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Judiciary

This category contains 16 posts

Ten Years of the Administrative Court in Wales: Success or Failure?

“Ten Years of the Administrative Court in Wales: Success or Failure?”   By Sarah Nason (Bangor Law School) and David Gardner (No 5 Chambers)   At the 2019 Legal Wales Conference, David Gardner and Sarah Nason concluded that the Administrative Court in Wales has been a constitutional success and a jurisdictional improvement. On the other … Continue reading

Improving legal participation: what is legal participation?

Improving legal participation: what is legal participation?    By Grainne McKeever (University of Ulster)   Article 6 of the European Convention on Human Rights on the right to a fair trial recognises the importance of individual citizens being able to participate effectively in the legal resolution of their disputes. The core value of participation is … Continue reading

How Immigration Judicial Review Works

How immigration judicial review works    Robert Thomas (R) and Joe Tomlinson (L)      Two years ago on this blog, we drew attention to the immigration judicial review system—by far the most active area of judicial review litigation and the vast majority of all judicial reviews in England and Wales. In that post, we … Continue reading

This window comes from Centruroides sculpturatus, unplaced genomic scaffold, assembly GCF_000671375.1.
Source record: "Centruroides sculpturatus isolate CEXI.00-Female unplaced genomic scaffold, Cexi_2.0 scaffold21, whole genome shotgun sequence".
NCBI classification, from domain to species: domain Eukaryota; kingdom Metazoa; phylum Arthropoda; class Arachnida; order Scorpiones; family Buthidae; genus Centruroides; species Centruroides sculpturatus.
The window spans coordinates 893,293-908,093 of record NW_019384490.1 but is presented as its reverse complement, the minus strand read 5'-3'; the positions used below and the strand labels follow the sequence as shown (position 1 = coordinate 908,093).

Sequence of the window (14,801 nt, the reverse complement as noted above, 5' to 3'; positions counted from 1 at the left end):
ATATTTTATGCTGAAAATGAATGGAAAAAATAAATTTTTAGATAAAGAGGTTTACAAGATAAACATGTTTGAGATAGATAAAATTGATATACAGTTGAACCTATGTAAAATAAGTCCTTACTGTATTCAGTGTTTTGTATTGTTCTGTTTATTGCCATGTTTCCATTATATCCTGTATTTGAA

Lowering or raising the language barrier? Reflections on interpretation, translation and the digitalisation of immigration tribunals.

Lowering or raising the language barrier? Reflections on interpretation, translation and the digitalisation of immigration tribunals.   By Sarah Craig (University of Glasgow)   Providing an interpreter addresses individuals’ access to justice rights, and it also promotes accountable decisions, based on appropriately translated information.[i]  But interpreting in justice settings is not straightforward, and digitalisation adds … Continue reading

Researching mental capacity disputes: The role of mediation in improving participation in the Court of Protection

Researching mental capacity disputes: The role of mediation in improving participation in the Court of Protection   By Jaime Lindsey (University of Essex)   It is important that people are involved in decisions which directly affect their lives. Research has shown many benefits of participation in decision-making processes ranging from improving the quality of the … Continue reading